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Words From a Fox Futurist

Sharri Berg talks about managing technological advances 10/27/2006 08:00:00 PM Eastern

Sharri Berg, senior VP, news operations, for Fox stations and the Fox
News Channel, sees technology change every day. Her challenge, she says, is
“trying to get as nimble as possible” and serve both the stations and the
news network, which sometimes have different needs. She has headed Fox News
Channel's tech needs since 2001 and was named to her position on the stations
level last year. Recently, she talked about the business of change with
B&C's Glen
Dickson
.


Where do you think the
mobile-phone-camera technology will be in five years? Could the technology get
good enough that it could be a replacement for microwave and satellite
feeds?

I think streaming video over a broadband network is a good option for
us. It's a component of our news coverage, and it's a component of the
different pictures and different sources we use on the screen for breaking
news. When we looked at all communications devices our field staff have on
their belts as they are going out the door, they've got a Blackberry, beeper
and a video-enabled phone. That's a lot to carry, but they still had to rely
on a laptop to get the pictures back.

We were looking for a way to do it from one of these handheld devices.
Do I see, ultimately, every field staff member having this ability? I think
down the road, yes, but I don't know if it's a replacement.


While stations are moving to
higher-quality pictures with HDTV, viewers are looking at lower-quality video
on the Internet and on their mobile phones. Do you think that video streaming
has conditioned viewers to accept lower-quality video on TV that they might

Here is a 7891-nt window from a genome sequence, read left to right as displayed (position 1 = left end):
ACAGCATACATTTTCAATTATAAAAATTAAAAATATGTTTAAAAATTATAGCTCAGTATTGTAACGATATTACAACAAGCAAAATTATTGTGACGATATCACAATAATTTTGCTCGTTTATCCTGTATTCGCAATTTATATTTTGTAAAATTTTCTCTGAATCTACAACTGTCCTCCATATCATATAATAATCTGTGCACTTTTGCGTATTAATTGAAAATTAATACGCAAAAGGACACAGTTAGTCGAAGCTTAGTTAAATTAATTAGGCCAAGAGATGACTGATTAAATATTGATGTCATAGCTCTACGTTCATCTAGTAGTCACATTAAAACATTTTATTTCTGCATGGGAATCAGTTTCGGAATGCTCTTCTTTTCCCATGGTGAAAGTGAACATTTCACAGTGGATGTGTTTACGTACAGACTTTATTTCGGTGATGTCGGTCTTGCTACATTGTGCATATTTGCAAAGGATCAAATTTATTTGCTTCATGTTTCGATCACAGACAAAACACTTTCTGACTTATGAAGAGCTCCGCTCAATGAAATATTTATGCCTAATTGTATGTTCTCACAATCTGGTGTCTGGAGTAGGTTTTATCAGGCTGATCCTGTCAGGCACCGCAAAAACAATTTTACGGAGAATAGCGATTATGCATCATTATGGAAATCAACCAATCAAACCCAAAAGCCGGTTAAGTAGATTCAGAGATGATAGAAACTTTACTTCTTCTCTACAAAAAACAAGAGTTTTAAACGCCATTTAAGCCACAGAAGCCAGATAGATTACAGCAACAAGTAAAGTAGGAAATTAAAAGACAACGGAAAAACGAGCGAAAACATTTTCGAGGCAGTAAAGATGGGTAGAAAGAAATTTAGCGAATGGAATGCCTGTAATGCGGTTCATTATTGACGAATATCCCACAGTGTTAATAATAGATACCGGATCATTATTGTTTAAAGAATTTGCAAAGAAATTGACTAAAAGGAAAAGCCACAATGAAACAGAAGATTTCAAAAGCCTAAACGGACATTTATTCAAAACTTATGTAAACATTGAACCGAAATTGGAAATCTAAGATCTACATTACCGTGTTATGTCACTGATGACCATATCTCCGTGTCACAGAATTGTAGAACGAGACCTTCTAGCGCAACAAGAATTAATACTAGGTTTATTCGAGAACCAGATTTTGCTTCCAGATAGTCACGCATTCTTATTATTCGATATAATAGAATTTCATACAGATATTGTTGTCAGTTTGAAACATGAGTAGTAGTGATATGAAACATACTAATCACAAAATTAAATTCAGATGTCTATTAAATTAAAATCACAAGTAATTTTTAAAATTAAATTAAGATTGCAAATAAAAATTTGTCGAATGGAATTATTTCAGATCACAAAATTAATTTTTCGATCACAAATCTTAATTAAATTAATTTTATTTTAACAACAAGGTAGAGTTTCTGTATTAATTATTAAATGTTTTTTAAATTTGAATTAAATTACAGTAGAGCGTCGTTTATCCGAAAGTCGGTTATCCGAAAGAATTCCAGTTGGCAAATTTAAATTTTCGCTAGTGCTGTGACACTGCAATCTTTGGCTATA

have found unacceptable, say, 10 years ago?

Fifteen years ago, to get pictures out of Baghdad, it required sending
in a two-ton flyaway unit.

Then five years ago, for overseas war coverage, it was a 15-pound video
kit.

Last week, we're talking about a crew getting to a location and
powering up and pointing the camera while immediately beginning a stream over a
PDA.

I think that the combination of lower-quality video, when that was the
only option during the war, was the first step in giving viewers raw video from
the scene in a hard-to-access place.

When it's the only picture, it becomes acceptable. I think viewers, as
they're using the Web, their expectation is that the quality is going to be
streaming-quality video. Somewhere in the middle of this, we'll meet.


Tell me how you go about evaluating new
tools that are being used in the field to bring back news to
viewers.

Since the digital newsgathering enhancement over the last couple of
years that began with the war coverage, there is sort of a predictable
experience when experimenting with new technology.

First, you deal with getting pictures from hard-to-reach places, and
you're pleased with that.

Then, the immediate next step is how to improve the quality of the feed,
the latency, etc.

So you immediately start moving backwards as well as forwards. We're
just trying to get as nimble as possible, to find the best tools to gather
news, so we can bring more sources of content to air and do it faster and
better.

September
October